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Dominant Worldview and Other Worldview Content/Elements:
Very strong humanist, nihilistic, anti-supernatural, politically correct worldview with very strong Anti-Christian content that also mocks Christians about a quadriplegic man overcoming his alcoholism but whose story seems to fulfill an early nihilistic comment that “maybe life isn’t supposed to be meaningful,” some talk in an Alcoholics Anonymous context of finding a “higher power,” but the higher power is reduced to a statement favoring mere “enlightenment” and is defined as anything that’s relevant to each person individually only, recovery group leader says one’s higher power doesn’t have to be Jesus or Buddha or any deity, protagonist starts calling his higher power “Chucky” after the killer doll from the horror movie, other Anti-Christian and heretical elements include protagonist making fun of Christians for being too sensitive after he draws offensive cartoons that include one depicting Jesus on the cross saying, “T.G.I.F.,” protagonist says after his accident that he prays to both God and the Devil in hopes that one will answer his prayer to walk again, plus strong homosexual references and some light moral, redemptive themes of community and forgiveness as protagonist works through a 12 Step program;

Foul Language:
At least 78 obscenities (including about 60 “f” words), five profanities (including one or two strong ones), and two scenes of depicted vomiting;

Violence:
Light violence such as a comical scene of quadriplegic protagonist falling out of his wheelchair onto the pavement, and there’s a depicted aftermath of a car crash;

Sex:
Strong sexual content includes oral sex, a scene of depicted, clothed intercourse, two characters discuss oral sex in graphic terms, hospital shows a “sexual activity” video for quadriplegics, protagonist says he prefers friends he can “get laid with,” protagonist makes an innuendo about a layover, protagonist has a meeting with a therapist about sex after his injury, character recites a homosexually erotic poem, references to protagonist’s AA sponsor being homosexual and getting AIDS, and protagonist draws cartoon about lesbians;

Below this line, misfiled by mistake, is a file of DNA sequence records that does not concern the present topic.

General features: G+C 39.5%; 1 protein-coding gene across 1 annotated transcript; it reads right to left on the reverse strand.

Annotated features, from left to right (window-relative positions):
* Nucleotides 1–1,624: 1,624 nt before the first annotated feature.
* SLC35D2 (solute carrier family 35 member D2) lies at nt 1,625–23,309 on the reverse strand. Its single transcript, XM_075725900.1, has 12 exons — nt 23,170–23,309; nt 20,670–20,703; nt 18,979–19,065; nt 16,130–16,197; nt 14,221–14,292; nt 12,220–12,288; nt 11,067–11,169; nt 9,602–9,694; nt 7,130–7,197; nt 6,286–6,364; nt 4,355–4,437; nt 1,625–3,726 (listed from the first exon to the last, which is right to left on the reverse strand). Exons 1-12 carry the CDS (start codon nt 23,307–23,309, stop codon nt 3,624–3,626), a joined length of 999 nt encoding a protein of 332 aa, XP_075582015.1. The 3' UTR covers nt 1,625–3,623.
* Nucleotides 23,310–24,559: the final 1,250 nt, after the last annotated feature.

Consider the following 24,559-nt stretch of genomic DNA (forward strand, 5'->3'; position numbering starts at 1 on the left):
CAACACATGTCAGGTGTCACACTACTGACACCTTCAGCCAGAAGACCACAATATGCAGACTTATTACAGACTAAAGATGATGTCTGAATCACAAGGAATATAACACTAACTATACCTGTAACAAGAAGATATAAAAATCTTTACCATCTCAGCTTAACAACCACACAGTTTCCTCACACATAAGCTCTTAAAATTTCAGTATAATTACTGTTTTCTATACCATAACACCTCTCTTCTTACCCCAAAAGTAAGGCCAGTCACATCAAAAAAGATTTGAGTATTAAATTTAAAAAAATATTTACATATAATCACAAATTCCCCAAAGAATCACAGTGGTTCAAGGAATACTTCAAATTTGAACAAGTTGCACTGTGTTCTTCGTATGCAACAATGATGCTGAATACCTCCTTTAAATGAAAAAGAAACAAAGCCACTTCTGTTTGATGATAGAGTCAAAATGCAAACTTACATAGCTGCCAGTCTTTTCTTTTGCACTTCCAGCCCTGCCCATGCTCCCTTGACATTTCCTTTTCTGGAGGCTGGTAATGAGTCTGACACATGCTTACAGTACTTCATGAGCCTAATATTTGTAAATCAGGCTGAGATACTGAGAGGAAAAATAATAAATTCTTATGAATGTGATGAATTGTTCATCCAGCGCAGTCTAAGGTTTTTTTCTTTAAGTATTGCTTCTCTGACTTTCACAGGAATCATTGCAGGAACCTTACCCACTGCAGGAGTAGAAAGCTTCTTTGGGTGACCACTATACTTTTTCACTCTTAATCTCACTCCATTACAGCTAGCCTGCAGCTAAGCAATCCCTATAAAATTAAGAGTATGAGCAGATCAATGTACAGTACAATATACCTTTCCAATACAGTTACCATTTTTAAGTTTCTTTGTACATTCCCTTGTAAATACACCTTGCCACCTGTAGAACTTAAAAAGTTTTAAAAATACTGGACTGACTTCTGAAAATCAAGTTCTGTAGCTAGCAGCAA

Nudity:
Brief very strong and some strong nudity includes two characters go to a strip club with depicted topless female dancers, a character reveals a pen with a pornographic image, an educational video for quadriplegics includes sexual and pornographic nude images, and three scenes of John being bathed (but nothing explicit shown);

Alcohol Use:
Depicted alcoholism and alcohol abuse throughout the movie, early scenes depict protagonist sneaking drinks in every scene, multiple scenes of drinking while driving, a multi-scene sequence of hard partying as characters continue to drink and drive although already drunk, and protagonist tells story of trying to find more alcohol before his buzz wears off, pours hard liquor into a glass of beer, drinks out of liquor bottles after his accident, makes references to wanting a drink in the hospital, and yells obscenities to his caretaker for not letting him have a drink.

Smoking and/or Drug Use and Abuse:
Protagonist smokes in multiple scenes including one scene where he smokes hungover in the shower, second man smokes in a few scenes, and three instances of characters smoking in bars (since the movie is set in the 1970s where many people smoke tobacco), but no drug references; and,

Miscellaneous Immorality:
Strong miscellaneous immorality includes broken family relationships, protagonist consistently refers to being abandoned by his mother and never mentions his father, and protagonist’s cartoons often contain offensive content and subject matter, including racism, KKK members, and other inappropriate topics.

In Brief:

Using a quirky nonlinear style, DON’T WORRY, HE WON’T GET FAR ON FOOT tells the story of alcoholic quadriplegic John Callahan, who wrestles with his addiction and his handicap. The heart of the movie focuses on John's relationship with his Alcoholics Anonymous group, led by his sponsor, Donnie. John recovers not only from his medical condition, but also from his addiction and from the childhood trauma of his mother’s abandonment. As he recovers, John discovers his talent as an irreverent cartoonist and begins to turn around his life.

Sadly, John’s method of recovery rejects biblical principles and mocks Jesus Christ and Christians. The movie’s main message is personal enlightenment through whatever “higher power” you want to follow, mixed with a strong nihilistic sentiment that life doesn’t have as much meaning as we think. DON’T WORRY, HE WON’T GET FAR ON FOOT has a strong humanist, politically correct worldview with lots of overt Anti-Christian, heretical elements. It also contains abundant foul language, explicit lewd content, and strong homosexual references. Media-wise viewers will want to skip DON’T WORRY, HE WON’T GET FAR ON FOOT.